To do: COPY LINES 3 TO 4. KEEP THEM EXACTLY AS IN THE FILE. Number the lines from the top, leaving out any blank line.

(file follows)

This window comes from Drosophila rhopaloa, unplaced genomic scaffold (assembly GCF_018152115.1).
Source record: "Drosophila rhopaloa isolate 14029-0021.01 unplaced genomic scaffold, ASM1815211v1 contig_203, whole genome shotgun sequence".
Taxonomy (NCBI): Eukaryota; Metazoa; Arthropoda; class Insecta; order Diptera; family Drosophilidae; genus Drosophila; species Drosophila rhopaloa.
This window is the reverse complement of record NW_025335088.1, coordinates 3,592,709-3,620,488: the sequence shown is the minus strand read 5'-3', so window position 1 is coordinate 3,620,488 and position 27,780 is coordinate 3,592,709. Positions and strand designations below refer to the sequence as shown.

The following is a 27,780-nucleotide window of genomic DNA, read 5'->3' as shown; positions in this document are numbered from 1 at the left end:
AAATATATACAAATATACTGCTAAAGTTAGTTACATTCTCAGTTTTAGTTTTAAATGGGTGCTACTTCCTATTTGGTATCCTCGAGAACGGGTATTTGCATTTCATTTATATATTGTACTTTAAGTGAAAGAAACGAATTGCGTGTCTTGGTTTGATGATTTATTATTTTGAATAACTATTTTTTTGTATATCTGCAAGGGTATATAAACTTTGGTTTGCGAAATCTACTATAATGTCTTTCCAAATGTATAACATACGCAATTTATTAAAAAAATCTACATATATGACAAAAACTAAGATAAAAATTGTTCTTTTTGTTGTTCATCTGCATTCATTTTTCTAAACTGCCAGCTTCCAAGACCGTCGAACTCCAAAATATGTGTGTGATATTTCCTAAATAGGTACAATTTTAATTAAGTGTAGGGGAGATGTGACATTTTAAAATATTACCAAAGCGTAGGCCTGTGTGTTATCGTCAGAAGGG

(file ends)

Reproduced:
Taxonomy (NCBI): Eukaryota; Metazoa; Arthropoda; class Insecta; order Diptera; family Drosophilidae; genus Drosophila; species Drosophila rhopaloa.
This window is the reverse complement of record NW_025335088.1, coordinates 3,592,709-3,620,488: the sequence shown is the minus strand read 5'-3', so window position 1 is coordinate 3,620,488 and position 27,780 is coordinate 3,592,709. Positions and strand designations below refer to the sequence as shown.